So to answer your question: yes, I think it is entirely possible for you to get better by December. I would print out a calendar, put some tentative goals on it: finish LR by this date, LG by this date, RC by this date, do drills on these days, PTs, section timing, and leave some days to let your brain rest.

Good luck!

bric12
Posts: 3
Joined: Wed Sep 21, 2011 1:42 pm

Re: Working full-time/December goal

Postby bric12 » Wed Sep 21, 2011 4:41 pm

Loisaida, that was very helpful. After convincing myself I'm borderline incompetent with this material, it's nice to hear someone who understands how you feel. I feel that more time is what I need. "Bible's" will definitely be purchased this upcoming weekend. Thanks!

loisaida
Posts: 25
Joined: Thu Aug 04, 2011 12:04 pm

Re: Working full-time/December goal

Postby loisaida » Wed Sep 21, 2011 5:06 pm

No problem!!

It IS a learnable test and it's all about patterns. It may take a while to see it. Another tip: I just read superprep by LSAC (complete with their explanations) and it helped a lot to see how and why the testmakers think they way they do. They also have a mini-guide to the sections.

Try to get a positive outlook, and tell yourself you can conquer the test. It is not indicative of who you are as a person.

sfamor
Posts: 52
Joined: Thu Jul 14, 2011 11:27 pm

Re: Working full-time/December goal

Postby sfamor » Wed Sep 21, 2011 9:12 pm

I've been in the same boat with working full-time at a very challenging job that is quite draining. I'm exhausted by the time that I come home. Honestly, I've gotten by on a lot more coffee than I normally consume! I too am in a prep course and it's been quite intense to be doing 12 hours in class a week on top of my job. I was hardly getting any of the homework from the class done and I finally realized I needed to make some changes half way through. I couldn't change the fact that I have to work, but I do have control over what I do in my free time, mainly my social life. I told my partner and my friends that I was basically going into hiding for the next month and a half and I would see them after October 1. My weekends have been devoted entirely to the LSAT ever since. I try to get some study time in at night after work, but often it's just not happening. That said, with cramming on the weekends, I have improved my practice score over 20 points. I started in the 140's and now consistently hit the upper 160's, which was my goal. So I guess my advice is figure out what changes are possible considering you have to hold a job and consume lots of coffee :D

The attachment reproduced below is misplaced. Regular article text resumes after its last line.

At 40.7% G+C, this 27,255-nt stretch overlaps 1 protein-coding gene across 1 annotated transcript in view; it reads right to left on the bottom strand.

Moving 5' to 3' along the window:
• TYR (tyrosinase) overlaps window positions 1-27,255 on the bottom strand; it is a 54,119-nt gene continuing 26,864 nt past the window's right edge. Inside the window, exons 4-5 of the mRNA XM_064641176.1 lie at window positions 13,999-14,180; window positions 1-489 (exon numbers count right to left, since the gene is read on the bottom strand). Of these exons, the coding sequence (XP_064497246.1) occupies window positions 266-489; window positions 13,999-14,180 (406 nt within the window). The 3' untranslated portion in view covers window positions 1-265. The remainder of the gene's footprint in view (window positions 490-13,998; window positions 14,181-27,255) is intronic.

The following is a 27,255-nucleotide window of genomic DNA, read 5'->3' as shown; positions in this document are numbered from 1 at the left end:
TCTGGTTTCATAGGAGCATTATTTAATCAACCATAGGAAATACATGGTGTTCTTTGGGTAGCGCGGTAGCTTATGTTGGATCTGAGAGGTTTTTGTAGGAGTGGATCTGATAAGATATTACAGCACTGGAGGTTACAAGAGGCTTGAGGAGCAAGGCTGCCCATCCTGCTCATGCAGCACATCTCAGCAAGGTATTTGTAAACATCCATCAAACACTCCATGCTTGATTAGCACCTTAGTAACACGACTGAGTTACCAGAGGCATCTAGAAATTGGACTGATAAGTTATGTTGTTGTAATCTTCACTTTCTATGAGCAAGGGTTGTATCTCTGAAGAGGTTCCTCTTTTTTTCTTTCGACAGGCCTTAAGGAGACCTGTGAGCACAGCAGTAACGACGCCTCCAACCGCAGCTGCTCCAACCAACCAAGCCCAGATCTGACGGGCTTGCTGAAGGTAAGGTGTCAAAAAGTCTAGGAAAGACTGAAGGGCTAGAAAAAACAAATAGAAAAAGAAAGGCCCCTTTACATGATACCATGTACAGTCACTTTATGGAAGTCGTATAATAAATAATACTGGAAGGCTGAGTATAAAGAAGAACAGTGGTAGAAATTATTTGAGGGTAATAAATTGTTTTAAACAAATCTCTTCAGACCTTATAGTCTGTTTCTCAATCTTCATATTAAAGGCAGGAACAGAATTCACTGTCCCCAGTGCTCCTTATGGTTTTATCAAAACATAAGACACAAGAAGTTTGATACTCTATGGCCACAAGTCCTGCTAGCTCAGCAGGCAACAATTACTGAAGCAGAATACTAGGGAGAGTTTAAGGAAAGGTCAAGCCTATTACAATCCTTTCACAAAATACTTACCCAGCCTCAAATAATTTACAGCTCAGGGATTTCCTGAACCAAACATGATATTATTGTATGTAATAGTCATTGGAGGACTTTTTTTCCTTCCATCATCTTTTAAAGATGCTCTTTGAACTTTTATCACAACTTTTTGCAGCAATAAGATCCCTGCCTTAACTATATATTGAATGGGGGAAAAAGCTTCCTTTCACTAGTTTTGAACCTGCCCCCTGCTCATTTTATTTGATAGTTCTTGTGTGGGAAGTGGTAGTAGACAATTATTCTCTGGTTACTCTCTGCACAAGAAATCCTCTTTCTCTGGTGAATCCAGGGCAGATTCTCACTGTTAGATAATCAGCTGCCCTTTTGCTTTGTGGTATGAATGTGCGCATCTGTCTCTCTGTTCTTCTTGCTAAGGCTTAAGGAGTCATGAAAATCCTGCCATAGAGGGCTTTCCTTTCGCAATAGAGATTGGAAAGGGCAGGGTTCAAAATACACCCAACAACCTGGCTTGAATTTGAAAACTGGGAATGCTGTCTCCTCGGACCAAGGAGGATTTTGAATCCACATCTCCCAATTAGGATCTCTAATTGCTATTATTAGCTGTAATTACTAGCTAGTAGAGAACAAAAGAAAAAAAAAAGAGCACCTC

NightmanCometh
Posts: 100
Joined: Thu Jul 21, 2011 9:03 pm

Re: Working full-time/December goal

Postby NightmanCometh » Wed Sep 21, 2011 11:47 pm

Had the same problem. Was working crazy OT hours too (like 70-80 a week at least) and used to wake up at 5:30 or so to get it done. But I realized this was not enough. What I did was asked for a leave of absence for this month (I had to put in some vacation days in there), and since I work in a law firm everyone was pretty supportive. Not sure if that's an option for you, but at the very least consider lumping some vacation days together and spend a week or so doing nothing but LSAT. I improved so much this month just by nonstop practice (and being a hermit).

For Logical Reasoning, here are some of the things that led to my improvement:
1. Get your conditional logic down solid; I use the Powerscore LR Bible method and after practice have no problem diagramming any sentence into a conditional if there is a relationship. Certain question types like Must be True are all about conditional, so those are easy points when all you have to do is diagram it and find your answer from the diagram.
2. Practice by question type at first rather than do full sections. Go to Cambridge LSAT website and you can purchase all LR questions by type (Weaken, Strengthen, Must be True, etc). I find this is good because you train yourself to approach different question types differently. For example, for Must be True questions I don't care about the structure of the argument or whether the logic is sound, I just read every single word very carefully and diagram the conditionals. On the other hand, for Weaken questions I think more carefully about the author's argument and the way he tries to prove it (link between conclusion and premises), and don't worry about conditional diagramming. For Method of Reasoning question, I focus on the structure of the argument rather than the content or the strength of logic. For Flaw, they are almost always recycled from previous questions, so once you do ALL flaw questions together you should be in good shape to recognize a recurring flaw in new questions. Etc etc. Another benefit to this approach is that you can do some questions throughout the day, like at a lunch break, down time, etc.

I think doing those two things will at least get you to understand the way the questions work, and you should be able to get any given question right without a time constraint. The hard part after that is time management and finesse, which just takes a lot of practice and pacing experimentation.